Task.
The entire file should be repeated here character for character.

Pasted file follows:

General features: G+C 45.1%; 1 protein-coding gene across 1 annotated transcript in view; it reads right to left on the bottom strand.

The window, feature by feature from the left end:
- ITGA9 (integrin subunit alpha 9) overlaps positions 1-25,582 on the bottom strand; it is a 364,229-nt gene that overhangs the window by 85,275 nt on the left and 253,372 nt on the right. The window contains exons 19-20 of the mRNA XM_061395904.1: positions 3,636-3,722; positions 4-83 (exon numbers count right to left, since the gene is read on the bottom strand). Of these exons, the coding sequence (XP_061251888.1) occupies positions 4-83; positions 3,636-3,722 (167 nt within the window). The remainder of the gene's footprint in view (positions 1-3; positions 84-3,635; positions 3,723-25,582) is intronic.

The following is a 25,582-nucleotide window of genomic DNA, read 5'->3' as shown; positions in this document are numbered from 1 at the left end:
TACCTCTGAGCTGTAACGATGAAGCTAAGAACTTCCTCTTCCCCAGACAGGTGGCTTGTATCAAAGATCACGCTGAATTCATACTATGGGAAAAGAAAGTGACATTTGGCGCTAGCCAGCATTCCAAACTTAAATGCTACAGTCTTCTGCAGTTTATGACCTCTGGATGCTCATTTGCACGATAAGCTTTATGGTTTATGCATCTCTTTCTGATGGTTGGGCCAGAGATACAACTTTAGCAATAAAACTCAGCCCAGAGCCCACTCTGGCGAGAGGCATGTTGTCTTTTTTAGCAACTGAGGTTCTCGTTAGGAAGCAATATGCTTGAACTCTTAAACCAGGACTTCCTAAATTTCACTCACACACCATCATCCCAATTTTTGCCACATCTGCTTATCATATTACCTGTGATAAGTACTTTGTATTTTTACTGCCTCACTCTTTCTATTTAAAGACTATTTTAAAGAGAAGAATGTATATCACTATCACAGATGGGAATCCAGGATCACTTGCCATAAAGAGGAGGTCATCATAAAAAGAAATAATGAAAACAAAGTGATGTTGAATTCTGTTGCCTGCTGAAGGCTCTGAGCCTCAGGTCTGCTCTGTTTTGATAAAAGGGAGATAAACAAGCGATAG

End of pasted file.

General features: G+C 45.1%; 1 protein-coding gene across 1 annotated transcript in view; it reads right to left on the bottom strand.

The window, feature by feature from the left end:
- ITGA9 (integrin subunit alpha 9) overlaps positions 1-25,582 on the bottom strand; it is a 364,229-nt gene that overhangs the window by 85,275 nt on the left and 253,372 nt on the right. The window contains exons 19-20 of the mRNA XM_061395904.1: positions 3,636-3,722; positions 4-83 (exon numbers count right to left, since the gene is read on the bottom strand). Of these exons, the coding sequence (XP_061251888.1) occupies positions 4-83; positions 3,636-3,722 (167 nt within the window). The remainder of the gene's footprint in view (positions 1-3; positions 84-3,635; positions 3,723-25,582) is intronic.

The following is a 25,582-nucleotide window of genomic DNA, read 5'->3' as shown; positions in this document are numbered from 1 at the left end:
TACCTCTGAGCTGTAACGATGAAGCTAAGAACTTCCTCTTCCCCAGACAGGTGGCTTGTATCAAAGATCACGCTGAATTCATACTATGGGAAAAGAAAGTGACATTTGGCGCTAGCCAGCATTCCAAACTTAAATGCTACAGTCTTCTGCAGTTTATGACCTCTGGATGCTCATTTGCACGATAAGCTTTATGGTTTATGCATCTCTTTCTGATGGTTGGGCCAGAGATACAACTTTAGCAATAAAACTCAGCCCAGAGCCCACTCTGGCGAGAGGCATGTTGTCTTTTTTAGCAACTGAGGTTCTCGTTAGGAAGCAATATGCTTGAACTCTTAAACCAGGACTTCCTAAATTTCACTCACACACCATCATCCCAATTTTTGCCACATCTGCTTATCATATTACCTGTGATAAGTACTTTGTATTTTTACTGCCTCACTCTTTCTATTTAAAGACTATTTTAAAGAGAAGAATGTATATCACTATCACAGATGGGAATCCAGGATCACTTGCCATAAAGAGGAGGTCATCATAAAAAGAAATAATGAAAACAAAGTGATGTTGAATTCTGTTGCCTGCTGAAGGCTCTGAGCCTCAGGTCTGCTCTGTTTTGATAAAAGGGAGATAAACAAGCGATAG